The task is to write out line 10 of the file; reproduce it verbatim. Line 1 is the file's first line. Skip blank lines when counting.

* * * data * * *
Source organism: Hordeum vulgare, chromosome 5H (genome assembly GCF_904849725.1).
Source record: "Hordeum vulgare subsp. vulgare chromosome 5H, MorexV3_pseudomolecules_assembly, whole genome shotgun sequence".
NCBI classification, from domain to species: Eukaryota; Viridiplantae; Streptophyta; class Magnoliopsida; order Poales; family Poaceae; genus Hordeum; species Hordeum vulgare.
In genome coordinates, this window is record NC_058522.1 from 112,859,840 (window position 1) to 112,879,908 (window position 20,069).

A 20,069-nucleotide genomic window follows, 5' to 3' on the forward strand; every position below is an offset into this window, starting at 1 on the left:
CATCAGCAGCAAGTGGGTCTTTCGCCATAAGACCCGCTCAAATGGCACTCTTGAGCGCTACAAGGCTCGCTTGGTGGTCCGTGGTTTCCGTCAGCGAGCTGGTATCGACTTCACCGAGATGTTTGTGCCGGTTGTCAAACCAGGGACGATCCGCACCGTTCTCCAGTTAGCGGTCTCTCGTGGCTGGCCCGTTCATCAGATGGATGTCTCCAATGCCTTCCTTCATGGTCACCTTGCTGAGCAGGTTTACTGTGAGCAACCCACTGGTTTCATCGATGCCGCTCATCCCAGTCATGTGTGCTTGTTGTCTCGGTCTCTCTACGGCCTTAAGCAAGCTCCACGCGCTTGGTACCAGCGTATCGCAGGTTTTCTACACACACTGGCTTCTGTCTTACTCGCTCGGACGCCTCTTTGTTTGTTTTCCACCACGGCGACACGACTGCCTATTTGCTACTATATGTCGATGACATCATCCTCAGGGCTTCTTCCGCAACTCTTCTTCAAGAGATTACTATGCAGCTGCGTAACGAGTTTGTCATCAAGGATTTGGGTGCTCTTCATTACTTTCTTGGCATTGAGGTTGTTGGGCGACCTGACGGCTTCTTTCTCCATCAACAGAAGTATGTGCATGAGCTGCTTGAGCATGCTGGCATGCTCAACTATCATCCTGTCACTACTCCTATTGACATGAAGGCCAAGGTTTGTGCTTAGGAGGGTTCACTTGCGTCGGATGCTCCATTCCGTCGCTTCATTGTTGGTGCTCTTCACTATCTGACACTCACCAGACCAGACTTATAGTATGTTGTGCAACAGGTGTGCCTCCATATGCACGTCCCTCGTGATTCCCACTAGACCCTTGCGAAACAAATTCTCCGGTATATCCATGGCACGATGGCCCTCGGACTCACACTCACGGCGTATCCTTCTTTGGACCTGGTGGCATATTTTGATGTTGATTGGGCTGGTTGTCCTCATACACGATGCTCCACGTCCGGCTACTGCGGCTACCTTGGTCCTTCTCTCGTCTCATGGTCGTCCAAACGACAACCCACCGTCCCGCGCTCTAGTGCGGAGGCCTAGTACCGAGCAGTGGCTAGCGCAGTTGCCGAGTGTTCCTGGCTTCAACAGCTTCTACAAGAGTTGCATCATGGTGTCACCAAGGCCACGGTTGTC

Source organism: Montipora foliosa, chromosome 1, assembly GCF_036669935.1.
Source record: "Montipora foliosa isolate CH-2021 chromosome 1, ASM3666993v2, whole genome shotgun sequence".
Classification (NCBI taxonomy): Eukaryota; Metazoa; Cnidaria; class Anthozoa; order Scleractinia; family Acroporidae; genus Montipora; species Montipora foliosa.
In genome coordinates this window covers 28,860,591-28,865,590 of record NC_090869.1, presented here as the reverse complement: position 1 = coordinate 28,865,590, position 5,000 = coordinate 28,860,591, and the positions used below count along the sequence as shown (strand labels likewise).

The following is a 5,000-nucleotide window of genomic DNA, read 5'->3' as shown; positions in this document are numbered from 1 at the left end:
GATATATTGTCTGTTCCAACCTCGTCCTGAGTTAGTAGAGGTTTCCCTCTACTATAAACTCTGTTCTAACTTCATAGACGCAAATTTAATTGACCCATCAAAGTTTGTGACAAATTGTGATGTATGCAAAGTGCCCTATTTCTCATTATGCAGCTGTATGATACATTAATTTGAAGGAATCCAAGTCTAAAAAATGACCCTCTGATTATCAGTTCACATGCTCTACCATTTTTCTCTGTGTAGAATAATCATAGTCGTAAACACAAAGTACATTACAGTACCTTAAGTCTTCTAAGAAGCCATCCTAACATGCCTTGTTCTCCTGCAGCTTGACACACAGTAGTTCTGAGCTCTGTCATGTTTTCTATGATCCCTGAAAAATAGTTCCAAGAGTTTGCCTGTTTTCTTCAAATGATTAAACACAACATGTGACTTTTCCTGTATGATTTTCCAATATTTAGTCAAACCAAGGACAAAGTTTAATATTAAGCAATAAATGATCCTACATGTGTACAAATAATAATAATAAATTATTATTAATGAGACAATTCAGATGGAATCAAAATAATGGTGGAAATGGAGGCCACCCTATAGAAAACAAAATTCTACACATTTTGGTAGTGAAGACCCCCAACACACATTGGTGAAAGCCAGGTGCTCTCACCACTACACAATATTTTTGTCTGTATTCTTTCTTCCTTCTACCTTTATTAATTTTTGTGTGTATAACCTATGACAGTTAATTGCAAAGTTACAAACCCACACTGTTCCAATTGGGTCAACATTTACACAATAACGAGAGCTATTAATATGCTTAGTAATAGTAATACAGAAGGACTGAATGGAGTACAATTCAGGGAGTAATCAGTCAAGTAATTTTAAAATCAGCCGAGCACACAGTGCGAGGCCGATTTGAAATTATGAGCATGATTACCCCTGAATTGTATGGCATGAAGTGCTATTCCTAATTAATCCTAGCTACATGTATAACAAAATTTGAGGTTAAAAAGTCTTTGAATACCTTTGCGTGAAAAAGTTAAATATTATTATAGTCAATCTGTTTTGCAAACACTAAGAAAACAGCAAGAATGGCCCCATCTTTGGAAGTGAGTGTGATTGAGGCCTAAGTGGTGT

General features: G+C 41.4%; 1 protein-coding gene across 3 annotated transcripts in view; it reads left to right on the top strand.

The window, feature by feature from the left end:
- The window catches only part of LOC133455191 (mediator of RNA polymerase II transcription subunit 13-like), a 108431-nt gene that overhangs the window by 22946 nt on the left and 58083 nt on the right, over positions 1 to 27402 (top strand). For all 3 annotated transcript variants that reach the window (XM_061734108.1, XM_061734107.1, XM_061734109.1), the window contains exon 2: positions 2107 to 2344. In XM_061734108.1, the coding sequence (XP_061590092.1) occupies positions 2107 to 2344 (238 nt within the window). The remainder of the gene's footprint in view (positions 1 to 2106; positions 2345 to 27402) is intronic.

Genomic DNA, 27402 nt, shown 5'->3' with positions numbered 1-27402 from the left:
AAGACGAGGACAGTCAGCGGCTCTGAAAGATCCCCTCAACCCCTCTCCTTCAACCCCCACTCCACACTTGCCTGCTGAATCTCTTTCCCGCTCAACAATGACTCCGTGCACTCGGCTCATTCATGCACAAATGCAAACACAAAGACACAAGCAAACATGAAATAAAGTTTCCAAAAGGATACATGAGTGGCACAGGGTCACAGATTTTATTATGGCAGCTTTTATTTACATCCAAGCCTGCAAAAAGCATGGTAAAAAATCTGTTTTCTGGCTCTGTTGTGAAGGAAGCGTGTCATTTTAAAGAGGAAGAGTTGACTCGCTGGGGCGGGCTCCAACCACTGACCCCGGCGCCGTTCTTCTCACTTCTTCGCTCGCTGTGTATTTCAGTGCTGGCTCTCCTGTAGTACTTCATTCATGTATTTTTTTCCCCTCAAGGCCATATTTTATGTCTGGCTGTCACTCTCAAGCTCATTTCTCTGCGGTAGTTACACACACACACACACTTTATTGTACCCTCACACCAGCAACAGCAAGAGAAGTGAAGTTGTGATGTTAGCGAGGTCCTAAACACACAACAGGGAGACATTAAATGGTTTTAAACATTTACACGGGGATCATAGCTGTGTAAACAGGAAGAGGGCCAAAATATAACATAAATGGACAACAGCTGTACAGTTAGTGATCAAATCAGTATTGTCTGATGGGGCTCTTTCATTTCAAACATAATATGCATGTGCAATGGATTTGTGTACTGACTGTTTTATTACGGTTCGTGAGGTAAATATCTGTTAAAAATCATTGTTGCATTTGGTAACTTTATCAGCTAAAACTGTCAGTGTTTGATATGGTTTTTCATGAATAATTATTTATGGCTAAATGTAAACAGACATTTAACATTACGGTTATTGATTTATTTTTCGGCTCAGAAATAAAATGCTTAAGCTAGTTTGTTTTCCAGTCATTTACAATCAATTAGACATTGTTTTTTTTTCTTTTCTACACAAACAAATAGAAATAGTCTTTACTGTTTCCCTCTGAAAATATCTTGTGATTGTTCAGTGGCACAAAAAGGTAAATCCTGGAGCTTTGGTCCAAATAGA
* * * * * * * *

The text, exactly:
In genome coordinates this window covers 28,860,591-28,865,590 of record NC_090869.1, presented here as the reverse complement: position 1 = coordinate 28,865,590, position 5,000 = coordinate 28,860,591, and the positions used below count along the sequence as shown (strand labels likewise).